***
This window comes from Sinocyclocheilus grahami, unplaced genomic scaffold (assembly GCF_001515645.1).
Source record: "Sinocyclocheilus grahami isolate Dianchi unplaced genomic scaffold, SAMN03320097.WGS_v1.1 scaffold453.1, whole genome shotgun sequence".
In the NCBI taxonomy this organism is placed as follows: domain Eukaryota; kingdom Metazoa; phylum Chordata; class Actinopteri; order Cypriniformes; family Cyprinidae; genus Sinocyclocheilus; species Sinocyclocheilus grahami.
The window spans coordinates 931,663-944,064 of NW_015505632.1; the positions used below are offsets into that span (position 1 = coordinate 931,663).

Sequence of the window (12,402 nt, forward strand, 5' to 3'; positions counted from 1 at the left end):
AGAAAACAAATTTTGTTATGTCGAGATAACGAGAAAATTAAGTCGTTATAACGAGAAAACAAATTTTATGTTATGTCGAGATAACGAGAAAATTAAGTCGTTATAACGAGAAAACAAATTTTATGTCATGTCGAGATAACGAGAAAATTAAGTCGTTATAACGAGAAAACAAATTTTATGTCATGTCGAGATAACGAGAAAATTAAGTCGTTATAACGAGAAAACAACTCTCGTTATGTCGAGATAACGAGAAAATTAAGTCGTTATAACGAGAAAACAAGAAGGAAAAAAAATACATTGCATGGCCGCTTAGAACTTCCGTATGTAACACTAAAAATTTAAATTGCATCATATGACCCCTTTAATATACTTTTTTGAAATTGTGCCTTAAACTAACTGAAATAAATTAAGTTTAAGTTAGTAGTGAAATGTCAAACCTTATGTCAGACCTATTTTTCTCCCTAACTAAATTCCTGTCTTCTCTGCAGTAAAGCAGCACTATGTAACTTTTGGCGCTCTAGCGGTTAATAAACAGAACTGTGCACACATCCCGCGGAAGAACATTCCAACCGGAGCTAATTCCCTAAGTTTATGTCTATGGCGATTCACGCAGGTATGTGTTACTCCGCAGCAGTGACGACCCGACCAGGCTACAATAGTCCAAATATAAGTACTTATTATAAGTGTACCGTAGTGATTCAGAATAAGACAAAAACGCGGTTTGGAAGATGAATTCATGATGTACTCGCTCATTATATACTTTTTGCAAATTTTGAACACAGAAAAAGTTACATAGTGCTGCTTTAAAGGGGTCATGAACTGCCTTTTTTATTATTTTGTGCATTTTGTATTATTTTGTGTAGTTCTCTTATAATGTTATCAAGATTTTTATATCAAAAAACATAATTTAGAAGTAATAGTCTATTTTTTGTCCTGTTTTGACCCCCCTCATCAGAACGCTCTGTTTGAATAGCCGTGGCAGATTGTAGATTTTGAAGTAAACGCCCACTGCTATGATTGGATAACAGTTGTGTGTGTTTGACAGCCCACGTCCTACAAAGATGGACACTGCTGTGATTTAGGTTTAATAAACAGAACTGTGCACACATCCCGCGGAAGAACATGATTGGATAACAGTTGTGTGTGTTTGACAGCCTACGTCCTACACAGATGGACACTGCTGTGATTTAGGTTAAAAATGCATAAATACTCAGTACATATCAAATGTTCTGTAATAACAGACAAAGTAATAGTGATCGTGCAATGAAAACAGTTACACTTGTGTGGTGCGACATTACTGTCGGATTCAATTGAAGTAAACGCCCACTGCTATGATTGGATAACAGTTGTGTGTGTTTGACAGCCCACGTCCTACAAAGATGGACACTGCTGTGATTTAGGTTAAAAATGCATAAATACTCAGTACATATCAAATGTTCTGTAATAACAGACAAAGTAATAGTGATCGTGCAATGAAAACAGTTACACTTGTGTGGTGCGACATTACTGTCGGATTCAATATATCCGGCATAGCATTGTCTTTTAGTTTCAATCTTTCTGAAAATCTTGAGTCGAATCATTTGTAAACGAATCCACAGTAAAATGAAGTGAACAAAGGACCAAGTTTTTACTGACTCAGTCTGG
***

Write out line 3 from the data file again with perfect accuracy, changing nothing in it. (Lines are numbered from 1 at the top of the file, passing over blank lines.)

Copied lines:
In the NCBI taxonomy this organism is placed as follows: domain Eukaryota; kingdom Metazoa; phylum Chordata; class Actinopteri; order Cypriniformes; family Cyprinidae; genus Sinocyclocheilus; species Sinocyclocheilus grahami.